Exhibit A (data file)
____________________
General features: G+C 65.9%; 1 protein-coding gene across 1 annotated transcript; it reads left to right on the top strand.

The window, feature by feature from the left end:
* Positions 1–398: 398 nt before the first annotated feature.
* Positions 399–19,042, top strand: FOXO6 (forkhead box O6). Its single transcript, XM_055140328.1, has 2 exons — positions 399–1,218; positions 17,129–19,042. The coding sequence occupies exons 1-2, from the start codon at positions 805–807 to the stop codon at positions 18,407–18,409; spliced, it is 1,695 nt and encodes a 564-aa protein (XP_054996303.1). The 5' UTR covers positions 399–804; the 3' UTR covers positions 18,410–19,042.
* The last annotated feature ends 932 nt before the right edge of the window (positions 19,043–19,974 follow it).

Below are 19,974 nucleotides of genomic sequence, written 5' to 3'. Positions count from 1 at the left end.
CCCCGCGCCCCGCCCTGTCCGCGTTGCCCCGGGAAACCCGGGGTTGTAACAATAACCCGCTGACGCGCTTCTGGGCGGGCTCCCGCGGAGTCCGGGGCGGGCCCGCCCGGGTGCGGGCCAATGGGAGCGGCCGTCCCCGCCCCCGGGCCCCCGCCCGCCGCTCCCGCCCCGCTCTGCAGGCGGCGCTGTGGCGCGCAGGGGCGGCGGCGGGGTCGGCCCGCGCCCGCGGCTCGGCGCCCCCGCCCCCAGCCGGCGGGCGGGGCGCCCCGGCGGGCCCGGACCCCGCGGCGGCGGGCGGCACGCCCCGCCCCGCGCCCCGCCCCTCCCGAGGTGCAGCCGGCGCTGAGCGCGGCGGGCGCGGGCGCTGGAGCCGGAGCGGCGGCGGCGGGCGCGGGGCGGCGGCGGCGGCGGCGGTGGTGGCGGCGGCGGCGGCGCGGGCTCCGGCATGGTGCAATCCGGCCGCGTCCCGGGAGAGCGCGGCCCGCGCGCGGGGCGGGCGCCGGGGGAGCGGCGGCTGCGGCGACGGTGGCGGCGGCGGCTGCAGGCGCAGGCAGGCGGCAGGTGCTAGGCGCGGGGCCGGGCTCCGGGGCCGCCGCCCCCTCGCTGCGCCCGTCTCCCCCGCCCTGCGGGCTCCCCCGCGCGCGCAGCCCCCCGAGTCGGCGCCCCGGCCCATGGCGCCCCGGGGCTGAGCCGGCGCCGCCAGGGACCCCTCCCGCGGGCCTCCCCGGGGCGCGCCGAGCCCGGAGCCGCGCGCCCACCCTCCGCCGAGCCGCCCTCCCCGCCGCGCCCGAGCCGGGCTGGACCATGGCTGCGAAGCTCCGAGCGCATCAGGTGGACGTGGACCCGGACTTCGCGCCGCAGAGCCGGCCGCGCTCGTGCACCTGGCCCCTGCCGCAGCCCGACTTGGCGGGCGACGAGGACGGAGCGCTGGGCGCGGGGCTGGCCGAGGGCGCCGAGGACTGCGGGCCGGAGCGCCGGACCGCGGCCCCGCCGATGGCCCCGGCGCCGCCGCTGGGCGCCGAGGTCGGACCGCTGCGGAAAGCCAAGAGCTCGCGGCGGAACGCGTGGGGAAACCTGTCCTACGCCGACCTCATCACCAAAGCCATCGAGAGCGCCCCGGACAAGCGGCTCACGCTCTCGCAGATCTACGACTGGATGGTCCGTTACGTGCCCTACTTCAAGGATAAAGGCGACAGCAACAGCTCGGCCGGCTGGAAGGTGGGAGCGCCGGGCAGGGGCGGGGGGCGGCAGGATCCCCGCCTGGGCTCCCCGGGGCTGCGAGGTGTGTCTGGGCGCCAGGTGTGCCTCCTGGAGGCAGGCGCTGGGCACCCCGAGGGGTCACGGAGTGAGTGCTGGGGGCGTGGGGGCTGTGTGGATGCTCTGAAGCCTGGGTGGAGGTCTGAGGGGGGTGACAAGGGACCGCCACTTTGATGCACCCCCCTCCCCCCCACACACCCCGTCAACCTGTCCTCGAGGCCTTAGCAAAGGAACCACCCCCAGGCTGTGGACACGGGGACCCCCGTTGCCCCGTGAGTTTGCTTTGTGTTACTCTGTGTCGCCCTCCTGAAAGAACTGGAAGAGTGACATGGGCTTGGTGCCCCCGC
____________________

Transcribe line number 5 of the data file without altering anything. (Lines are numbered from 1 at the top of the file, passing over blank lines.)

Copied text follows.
* The last annotated feature ends 932 nt before the right edge of the window (positions 19,043–19,974 follow it).